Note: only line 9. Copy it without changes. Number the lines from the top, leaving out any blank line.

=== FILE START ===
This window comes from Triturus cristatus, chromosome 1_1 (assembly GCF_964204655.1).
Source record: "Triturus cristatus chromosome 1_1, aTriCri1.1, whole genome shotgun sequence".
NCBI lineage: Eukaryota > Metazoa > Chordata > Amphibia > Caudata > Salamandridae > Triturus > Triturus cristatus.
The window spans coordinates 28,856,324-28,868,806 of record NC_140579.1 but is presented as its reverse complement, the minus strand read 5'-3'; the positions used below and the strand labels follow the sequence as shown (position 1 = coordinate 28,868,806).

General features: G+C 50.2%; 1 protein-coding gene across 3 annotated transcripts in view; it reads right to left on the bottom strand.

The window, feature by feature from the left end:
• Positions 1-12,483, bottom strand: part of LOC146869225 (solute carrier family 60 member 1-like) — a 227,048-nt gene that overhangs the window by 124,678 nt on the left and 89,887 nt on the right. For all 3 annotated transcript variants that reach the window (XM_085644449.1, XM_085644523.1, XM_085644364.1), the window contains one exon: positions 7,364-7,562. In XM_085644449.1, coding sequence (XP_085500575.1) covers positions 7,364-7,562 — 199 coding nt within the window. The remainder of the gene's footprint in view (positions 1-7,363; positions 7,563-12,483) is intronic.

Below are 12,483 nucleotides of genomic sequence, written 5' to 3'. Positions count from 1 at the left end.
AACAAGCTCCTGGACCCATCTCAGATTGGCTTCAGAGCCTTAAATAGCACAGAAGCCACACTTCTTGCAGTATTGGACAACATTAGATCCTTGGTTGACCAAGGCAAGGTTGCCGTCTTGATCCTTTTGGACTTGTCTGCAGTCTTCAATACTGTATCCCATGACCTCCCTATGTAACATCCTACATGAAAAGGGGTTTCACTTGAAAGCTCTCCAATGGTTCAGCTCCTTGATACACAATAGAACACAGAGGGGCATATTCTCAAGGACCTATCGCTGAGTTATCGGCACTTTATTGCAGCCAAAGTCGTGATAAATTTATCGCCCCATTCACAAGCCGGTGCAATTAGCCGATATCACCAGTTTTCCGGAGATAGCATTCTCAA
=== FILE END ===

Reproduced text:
AACAAGCTCCTGGACCCATCTCAGATTGGCTTCAGAGCCTTAAATAGCACAGAAGCCACACTTCTTGCAGTATTGGACAACATTAGATCCTTGGTTGACCAAGGCAAGGTTGCCGTCTTGATCCTTTTGGACTTGTCTGCAGTCTTCAATACTGTATCCCATGACCTCCCTATGTAACATCCTACATGAAAAGGGGTTTCACTTGAAAGCTCTCCAATGGTTCAGCTCCTTGATACACAATAGAACACAGAGGGGCATATTCTCAAGGACCTATCGCTGAGTTATCGGCACTTTATTGCAGCCAAAGTCGTGATAAATTTATCGCCCCATTCACAAGCCGGTGCAATTAGCCGATATCACCAGTTTTCCGGAGATAGCATTCTCAA